Concerned about voter angst over California's finances, lawmakers say they may need to overhaul a ballot measure that would provide $11.1 billion for a slew of long-awaited water projects.

Lawmakers from both parties say the water projects are urgently needed, but the proposed bond measure's price tag may make it a non-starter with voters at a time when the state is facing ongoing budget woes.

California is prone to drought, and the state's aging system of reservoirs and aqueducts that distributes water to both urban and agricultural users needs a number of upgrades.

But voters outside of the state's agricultural centers are not particularly concerned about water, and lawmakers sense they may reject a massive bond that would add to the state's debt burden.

California already devotes 7.8 percent of its general fund to debt service, according to the state treasurer's office. Any further increase in the debt burden would put added pressure on schools, universities and other public services that have already seen their budgets slashed dramatically.

There's a growing concern that a water bond of this size is a very tough sell, said Joe Simitian, a Democratic state Senator.

Republican Assemblyman Kevin Jeffries agrees: Now we have a water bond that is so large that I think it's going to be very difficult for the public to support it.


That the measure, which Democratic Governor Jerry Brown has also indicated is too pricey, is being put to voters is a political miracle by California standards.

It came together in 2009 under former Republican Governor Arnold Schwarzenegger and combines priorities of water policy warriors at environmental groups, farm groups and water districts that typically fight each other through allies in the state's notoriously fractious legislature.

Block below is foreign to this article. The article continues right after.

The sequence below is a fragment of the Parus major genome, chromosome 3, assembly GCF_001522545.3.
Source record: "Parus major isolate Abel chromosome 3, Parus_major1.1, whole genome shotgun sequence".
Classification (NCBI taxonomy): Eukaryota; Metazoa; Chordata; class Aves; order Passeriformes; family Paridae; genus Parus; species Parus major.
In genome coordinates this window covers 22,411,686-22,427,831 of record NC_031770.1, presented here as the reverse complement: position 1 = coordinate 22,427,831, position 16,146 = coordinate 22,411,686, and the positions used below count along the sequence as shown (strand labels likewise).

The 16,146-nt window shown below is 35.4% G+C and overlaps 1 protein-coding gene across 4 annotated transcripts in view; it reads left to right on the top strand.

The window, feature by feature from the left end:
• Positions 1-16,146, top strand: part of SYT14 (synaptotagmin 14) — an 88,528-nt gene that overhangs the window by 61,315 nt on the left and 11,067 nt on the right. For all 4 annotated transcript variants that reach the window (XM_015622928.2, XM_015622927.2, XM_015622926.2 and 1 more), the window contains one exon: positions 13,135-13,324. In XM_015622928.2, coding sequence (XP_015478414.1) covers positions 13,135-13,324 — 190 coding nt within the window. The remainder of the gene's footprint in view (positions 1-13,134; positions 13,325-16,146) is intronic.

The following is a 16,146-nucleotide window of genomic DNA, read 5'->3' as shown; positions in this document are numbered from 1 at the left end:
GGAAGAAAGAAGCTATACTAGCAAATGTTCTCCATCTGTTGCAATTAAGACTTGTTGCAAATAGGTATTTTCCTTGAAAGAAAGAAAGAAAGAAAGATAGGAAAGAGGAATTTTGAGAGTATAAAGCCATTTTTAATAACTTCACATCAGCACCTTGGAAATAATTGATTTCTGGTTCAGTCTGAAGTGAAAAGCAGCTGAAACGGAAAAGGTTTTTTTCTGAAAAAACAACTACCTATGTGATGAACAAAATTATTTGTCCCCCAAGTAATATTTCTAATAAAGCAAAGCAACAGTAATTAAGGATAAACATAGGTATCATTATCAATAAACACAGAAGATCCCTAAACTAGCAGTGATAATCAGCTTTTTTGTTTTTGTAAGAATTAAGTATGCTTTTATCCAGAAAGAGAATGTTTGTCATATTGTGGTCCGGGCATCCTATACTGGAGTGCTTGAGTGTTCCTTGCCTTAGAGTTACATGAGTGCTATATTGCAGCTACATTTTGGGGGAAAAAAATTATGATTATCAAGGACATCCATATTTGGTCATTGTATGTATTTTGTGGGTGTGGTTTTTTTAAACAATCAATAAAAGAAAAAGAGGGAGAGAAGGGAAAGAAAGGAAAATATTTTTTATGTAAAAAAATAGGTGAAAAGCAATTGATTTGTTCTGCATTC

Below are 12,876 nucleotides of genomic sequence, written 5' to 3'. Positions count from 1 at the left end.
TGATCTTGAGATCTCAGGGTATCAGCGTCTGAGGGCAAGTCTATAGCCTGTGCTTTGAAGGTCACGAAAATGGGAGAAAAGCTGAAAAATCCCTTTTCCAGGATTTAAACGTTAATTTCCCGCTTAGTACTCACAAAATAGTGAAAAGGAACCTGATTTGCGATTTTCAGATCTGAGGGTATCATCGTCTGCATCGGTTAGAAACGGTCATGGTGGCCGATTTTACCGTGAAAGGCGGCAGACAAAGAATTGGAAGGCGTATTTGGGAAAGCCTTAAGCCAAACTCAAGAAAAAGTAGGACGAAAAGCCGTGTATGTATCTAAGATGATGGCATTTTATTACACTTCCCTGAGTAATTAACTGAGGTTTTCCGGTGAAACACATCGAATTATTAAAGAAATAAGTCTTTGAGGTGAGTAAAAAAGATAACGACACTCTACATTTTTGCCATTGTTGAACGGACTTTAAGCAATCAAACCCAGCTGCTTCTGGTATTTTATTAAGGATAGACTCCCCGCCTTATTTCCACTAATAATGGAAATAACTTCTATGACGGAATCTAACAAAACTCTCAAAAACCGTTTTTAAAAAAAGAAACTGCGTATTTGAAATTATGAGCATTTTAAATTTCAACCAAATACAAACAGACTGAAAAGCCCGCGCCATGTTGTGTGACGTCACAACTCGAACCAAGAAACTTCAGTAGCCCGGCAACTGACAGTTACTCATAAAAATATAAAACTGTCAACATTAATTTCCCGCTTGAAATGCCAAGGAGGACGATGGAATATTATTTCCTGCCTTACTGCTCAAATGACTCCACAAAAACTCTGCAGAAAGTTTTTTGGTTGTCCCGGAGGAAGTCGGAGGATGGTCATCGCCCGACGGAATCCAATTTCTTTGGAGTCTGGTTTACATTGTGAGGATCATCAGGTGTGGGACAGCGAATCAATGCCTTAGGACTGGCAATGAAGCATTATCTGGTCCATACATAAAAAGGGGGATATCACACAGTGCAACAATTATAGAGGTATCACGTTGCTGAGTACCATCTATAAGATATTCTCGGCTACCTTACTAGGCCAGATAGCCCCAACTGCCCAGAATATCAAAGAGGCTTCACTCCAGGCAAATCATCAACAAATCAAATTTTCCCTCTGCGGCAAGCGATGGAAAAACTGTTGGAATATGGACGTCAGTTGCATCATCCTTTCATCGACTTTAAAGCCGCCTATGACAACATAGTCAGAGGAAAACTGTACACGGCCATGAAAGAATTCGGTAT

The measure, which required a two-thirds vote of the Democrat-led legislature, would authorize the sale of general obligation bonds to raise proceeds for a variety of projects.

They include conservation and recycling projects and work in the Sacramento-San Joaquin River Delta, which stores much of California's fresh water. Diversion of water from the Delta has been a hotly contested issue for years, due in part to damage it does to salmon and other fish.

The measure would also provide for groundwater, watershed, drought relief and drinking water projects along with surface storage projects -- the last a code name for dams that are fiercely opposed by environmentalists.

Major changes to the measure, which was dropped from last November's ballot in favor of next year's general election ballot, would be tricky given its delicate balance of interests.

It would be a real challenge to achieve consensus, said Jeffries, a former board member at two water districts in Southern California. It would just turn it into an incredibly heavy lift.


Jeffries instead proposes lawmakers cut allocations to each of the measure's projects by 25 percent to reduce its size.

Some lawmakers may, however, look for a broader rewrite of the measure.

I understand the appeal simplicity has but that would suggest that everything in the bond is of equal importance, and that's just not the case, Simitian said.

Simitian proposes reducing the measure's size and crafting separate legislation providing for revenue bonds for projects that are not central to statewide water needs.

Another option is to push the measure to the 2014 ballot. But that carries a financial risk if interest rates rise.

Borrowing rates are at historic lows. Waiting could cost the state a lot more, said Assemblyman Mike Gatto, a Democrat.

Waiting may also increase political risk for the measure, which was crafted during a drought. Wet winter weather has returned in force to California and if it persists voters may simply tune out appeals for long-term water projects.

Water infrastructure isn't something that they think about day to day, said Charley Wilson, chairman of the Southern California Water Committee, an advocacy group for increased investment in water projects. People do perhaps take it for granted.